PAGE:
Men taking either of the two most common oral medications for advanced prostate cancer who had also undergone hormone therapy to treat their disease were at higher risk of serious metabolic or cardiovascular issues than patients who were only receiving hormone therapy, Michigan Medicine researchers found.
Patients taking abiraterone had 1.77 times the risk of being admitted to the emergency room or the hospital due to diabetes, hypertension or heart disease compared to those who were only on hormone therapy. Those receiving enzalutamide were at 1.22 times the risk of these issues.
Compared to patients not receiving abiraterone, those taking abiraterone were also more likely to need an outpatient visit with their physician related to at least one of these health conditions. That was not the case if the man was taking enzalutamide.
Abiraterone and enzalutamide were both found to be relatively safe in clinical trials, but concerns that the population of patients who participated in the trials was different than those in real-life settings prompted the researchers to take another look at the effects of the drugs.
For instance, this research exclusively analyzed patients with Medicare health insurance, and the majority of men studied were significantly older than those in the drugs' clinical trials.
"Patients enrolled in clinical trials tend to be highly selected and often times do not reflect the patient population in day-to-day practice," said Lillian Y. Lai, M.D., M.S., a National Institutes of Health T32 Urologic Oncology Research Fellow at Michigan Medicine and the first author of the study. "Trial participants also undergo stringent safety evaluations that some of our patients do not have access to. By studying adverse events in real-life settings, we can better understand the risks of these life-prolonging cancer treatments and help clinicians and patients make informed decisions regarding treatment."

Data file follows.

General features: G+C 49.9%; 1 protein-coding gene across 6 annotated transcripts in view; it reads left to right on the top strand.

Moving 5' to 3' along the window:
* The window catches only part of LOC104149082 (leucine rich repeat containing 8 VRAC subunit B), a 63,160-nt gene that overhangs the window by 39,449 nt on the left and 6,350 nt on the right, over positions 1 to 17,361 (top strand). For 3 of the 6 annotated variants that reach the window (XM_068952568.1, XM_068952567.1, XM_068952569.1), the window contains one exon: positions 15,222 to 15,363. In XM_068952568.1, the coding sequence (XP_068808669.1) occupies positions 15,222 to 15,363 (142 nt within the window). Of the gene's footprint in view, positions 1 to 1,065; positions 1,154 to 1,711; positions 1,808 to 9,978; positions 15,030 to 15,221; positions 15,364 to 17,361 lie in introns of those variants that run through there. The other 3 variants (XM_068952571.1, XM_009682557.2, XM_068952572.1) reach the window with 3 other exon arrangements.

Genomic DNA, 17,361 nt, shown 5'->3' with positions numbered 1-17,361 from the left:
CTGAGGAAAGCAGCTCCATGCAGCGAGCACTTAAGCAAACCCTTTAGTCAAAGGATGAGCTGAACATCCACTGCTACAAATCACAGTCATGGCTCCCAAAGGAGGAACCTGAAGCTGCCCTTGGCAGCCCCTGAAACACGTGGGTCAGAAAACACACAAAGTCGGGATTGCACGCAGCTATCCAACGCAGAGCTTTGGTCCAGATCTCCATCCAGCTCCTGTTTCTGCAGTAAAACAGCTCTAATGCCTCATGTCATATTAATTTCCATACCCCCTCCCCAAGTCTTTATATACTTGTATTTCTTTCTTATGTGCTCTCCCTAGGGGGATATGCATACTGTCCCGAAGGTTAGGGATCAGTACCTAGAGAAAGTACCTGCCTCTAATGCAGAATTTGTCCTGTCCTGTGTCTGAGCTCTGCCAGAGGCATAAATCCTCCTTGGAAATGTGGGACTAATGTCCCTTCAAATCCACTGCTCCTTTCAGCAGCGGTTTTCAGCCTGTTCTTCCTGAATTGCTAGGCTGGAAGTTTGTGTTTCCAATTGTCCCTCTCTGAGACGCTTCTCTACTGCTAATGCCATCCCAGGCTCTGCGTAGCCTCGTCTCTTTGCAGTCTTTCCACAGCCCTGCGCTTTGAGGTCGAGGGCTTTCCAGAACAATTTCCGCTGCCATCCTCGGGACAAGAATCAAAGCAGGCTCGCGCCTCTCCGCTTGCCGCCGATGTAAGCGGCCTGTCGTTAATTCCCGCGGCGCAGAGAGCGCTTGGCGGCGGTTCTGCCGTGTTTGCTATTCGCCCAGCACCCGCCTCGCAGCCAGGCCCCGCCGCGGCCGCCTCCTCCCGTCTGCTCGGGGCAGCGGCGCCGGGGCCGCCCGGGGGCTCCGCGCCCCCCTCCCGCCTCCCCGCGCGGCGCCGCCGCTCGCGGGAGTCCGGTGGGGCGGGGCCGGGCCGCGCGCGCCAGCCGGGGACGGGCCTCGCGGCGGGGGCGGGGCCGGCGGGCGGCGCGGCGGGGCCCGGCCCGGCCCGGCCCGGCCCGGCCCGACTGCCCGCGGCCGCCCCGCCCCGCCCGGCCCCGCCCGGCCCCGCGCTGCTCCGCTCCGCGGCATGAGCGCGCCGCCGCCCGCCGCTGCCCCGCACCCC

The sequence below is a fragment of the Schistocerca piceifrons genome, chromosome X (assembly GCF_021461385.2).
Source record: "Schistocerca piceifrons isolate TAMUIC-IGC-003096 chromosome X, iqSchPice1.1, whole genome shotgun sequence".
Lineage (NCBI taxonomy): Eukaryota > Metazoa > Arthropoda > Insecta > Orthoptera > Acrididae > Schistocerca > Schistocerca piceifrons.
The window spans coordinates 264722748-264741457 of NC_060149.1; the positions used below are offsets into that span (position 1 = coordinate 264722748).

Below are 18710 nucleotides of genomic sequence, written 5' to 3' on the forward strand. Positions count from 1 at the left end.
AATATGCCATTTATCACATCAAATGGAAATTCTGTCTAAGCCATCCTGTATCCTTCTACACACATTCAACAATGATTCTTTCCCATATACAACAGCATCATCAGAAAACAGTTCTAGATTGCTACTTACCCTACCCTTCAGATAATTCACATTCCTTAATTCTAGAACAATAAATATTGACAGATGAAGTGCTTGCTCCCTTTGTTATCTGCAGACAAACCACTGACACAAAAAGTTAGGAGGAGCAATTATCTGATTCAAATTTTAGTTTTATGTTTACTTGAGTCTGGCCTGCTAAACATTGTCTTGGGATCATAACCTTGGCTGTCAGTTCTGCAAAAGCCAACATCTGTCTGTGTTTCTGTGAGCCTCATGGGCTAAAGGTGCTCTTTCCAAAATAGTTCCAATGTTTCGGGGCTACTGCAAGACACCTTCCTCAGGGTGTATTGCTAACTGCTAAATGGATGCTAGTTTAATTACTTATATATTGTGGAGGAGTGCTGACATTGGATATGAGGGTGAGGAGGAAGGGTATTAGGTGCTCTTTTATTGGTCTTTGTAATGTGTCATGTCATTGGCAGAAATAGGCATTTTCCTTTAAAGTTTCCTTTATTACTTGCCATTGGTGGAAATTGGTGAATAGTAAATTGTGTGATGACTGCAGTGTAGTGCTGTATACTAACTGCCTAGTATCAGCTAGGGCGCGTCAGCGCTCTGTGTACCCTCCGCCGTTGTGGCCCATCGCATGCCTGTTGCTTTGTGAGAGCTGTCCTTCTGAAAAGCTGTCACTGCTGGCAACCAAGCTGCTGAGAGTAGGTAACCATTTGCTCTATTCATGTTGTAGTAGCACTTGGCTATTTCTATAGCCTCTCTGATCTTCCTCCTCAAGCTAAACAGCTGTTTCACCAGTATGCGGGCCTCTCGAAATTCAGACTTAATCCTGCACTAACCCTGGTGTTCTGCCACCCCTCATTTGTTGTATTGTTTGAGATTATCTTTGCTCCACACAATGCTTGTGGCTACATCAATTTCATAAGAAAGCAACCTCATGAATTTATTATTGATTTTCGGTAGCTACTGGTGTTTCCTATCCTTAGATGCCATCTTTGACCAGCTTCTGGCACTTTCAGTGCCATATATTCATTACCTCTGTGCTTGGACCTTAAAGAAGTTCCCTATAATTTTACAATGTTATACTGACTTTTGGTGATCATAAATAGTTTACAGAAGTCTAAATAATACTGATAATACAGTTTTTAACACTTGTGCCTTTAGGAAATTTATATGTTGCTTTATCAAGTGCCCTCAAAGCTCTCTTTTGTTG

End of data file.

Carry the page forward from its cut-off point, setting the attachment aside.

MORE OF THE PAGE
Since metabolic and cardiovascular conditions tend to be under the purview of primary care providers, Lai and her fellow authors recommend team-based care that involves PCPs for patients with advanced prostate cancer as a way to manage these higher risks.
"With continued expansion of the indications for abiraterone and enzalutamide to earlier stages of the disease, increasing numbers of men will be receiving these therapies for longer periods of time," Lai said. "This will potentially amplify the scope of men affected and increase the magnitude of the risks of adverse events, making careful attention to management of these issues crucial."
Other authors include Mary K. Oerline, M.S.; Megan E.V. Caram, M.D., M.S.; Phoebe A. Tsao, M.D.; Samuel R. Kaufman, M.A.; Brent K. Hollenbeck, M.D., M.S.; and Vahakn B. Shahinian, M.D., M.S.